Humphreys versus Fox

January 9th, 2013

A Quaker, Josiah Fox (1763–1847) was a British naval architect who came to the United States in 1793 to examine United States timber for shipbuilding and to teach drafting to American ship designer Jonathan Penrose’s sons. In 1794 he received a job as a draftsman working under Philadelphia Naval Constructor Joshua Humphreys (also a Quaker) and designer of the first six frigates. Fox and Humphreys clashed over design issues, the former believing that Humphreys’  designs were too radical-that Humphrey’s ships were too long in proportion to the beam and that the stem and stern rose too sharply. Eventually these disagreements led to considerable animosity between the two.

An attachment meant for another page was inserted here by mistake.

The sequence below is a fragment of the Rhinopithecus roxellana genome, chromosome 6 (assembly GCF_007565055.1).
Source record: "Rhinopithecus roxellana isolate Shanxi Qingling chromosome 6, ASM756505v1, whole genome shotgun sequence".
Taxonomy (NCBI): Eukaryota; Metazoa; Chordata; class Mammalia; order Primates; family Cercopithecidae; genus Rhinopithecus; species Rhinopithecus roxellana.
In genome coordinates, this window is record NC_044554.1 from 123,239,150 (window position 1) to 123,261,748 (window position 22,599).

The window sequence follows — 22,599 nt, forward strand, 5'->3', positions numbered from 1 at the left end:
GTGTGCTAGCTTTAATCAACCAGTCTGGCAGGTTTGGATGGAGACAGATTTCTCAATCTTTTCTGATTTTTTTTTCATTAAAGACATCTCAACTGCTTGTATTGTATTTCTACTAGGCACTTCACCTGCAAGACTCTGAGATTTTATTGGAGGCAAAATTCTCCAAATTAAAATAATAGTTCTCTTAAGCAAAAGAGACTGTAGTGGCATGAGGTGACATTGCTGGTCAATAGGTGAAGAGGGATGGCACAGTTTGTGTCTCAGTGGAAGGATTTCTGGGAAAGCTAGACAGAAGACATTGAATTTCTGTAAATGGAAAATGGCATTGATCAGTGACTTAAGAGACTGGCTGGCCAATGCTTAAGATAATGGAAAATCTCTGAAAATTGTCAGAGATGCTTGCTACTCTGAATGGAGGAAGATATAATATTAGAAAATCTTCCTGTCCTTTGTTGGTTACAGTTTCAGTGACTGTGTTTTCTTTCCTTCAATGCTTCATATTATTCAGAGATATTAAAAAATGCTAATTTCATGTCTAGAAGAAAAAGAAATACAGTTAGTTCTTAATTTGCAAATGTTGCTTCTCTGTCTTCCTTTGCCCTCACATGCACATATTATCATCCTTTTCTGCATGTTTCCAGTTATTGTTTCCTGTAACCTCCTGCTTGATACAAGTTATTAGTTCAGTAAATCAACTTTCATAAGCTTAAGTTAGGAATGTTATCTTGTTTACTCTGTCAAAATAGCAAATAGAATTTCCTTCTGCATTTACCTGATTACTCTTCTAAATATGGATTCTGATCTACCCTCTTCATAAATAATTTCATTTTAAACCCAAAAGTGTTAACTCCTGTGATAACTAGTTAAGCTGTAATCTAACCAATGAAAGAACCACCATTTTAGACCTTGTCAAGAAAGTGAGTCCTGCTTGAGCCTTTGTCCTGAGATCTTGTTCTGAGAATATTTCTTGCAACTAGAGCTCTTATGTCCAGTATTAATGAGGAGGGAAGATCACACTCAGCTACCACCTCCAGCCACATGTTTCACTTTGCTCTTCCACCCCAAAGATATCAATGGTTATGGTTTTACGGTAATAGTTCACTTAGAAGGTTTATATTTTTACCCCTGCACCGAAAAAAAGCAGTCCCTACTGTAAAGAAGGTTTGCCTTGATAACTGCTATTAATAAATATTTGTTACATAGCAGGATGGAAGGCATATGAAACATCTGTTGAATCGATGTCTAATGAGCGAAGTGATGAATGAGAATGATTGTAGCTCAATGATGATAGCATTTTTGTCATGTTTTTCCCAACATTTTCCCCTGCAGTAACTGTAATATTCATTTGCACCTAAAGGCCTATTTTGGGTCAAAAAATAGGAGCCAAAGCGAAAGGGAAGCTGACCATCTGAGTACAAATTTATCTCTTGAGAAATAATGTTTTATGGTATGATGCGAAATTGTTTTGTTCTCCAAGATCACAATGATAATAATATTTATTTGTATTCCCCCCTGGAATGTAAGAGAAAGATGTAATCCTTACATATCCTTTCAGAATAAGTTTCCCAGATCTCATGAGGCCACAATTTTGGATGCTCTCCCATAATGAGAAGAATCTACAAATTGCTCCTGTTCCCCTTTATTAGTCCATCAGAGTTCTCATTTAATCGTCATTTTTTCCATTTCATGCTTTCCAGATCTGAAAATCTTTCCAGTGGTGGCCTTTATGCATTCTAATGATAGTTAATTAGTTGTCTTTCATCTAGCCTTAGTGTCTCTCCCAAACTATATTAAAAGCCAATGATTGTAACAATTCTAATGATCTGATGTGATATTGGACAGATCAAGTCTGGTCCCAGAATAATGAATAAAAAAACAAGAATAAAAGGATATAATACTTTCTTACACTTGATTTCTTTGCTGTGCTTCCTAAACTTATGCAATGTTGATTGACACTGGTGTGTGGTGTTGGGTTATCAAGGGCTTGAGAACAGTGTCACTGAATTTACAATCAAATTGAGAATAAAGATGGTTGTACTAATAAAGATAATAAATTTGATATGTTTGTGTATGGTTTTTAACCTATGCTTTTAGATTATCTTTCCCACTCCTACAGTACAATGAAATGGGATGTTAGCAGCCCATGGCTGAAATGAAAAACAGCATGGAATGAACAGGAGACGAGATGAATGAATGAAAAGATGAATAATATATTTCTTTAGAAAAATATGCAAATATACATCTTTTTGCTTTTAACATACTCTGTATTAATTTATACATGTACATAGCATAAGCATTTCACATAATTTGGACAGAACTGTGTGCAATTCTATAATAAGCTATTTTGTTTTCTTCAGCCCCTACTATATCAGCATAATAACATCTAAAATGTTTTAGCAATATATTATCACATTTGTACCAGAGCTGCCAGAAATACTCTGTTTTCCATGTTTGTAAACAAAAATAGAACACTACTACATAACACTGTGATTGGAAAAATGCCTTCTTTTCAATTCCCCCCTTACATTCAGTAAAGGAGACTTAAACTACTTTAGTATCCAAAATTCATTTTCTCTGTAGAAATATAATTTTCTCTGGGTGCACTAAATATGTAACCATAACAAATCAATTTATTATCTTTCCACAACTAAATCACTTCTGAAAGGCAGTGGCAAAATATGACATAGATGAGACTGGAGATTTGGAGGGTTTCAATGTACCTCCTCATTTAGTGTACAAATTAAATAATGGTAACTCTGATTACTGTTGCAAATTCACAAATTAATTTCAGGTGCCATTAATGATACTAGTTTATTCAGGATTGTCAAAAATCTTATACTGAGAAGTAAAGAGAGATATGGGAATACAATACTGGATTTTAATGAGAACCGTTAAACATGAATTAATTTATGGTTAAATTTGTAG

Humphreys’ tendency to claim most of the credit for the design of the first six frigates and the subsequent efforts by Humphreys’ son Samuel, also a naval constructor, to undercut Fox’s role in the original six frigate designs  have often obscured the contributions of Fox.  But in this May 1795 letter, obviously before the animosity had peaked, Secretary of War Timothy Pickering notes that Humphreys said the following about Fox: “Mr. Humphreys… thinks that there are few men in this country equally qualified in this line.”  Moreover, in a work entitled The History of the American Sailing Navy, Howard I. Chapelle,  who was an American naval architect  and curator of maritime history at the Smithsonian Institution,  observed that “Fox was far better trained than Humphreys in all respects, and was a far superior draftsman.”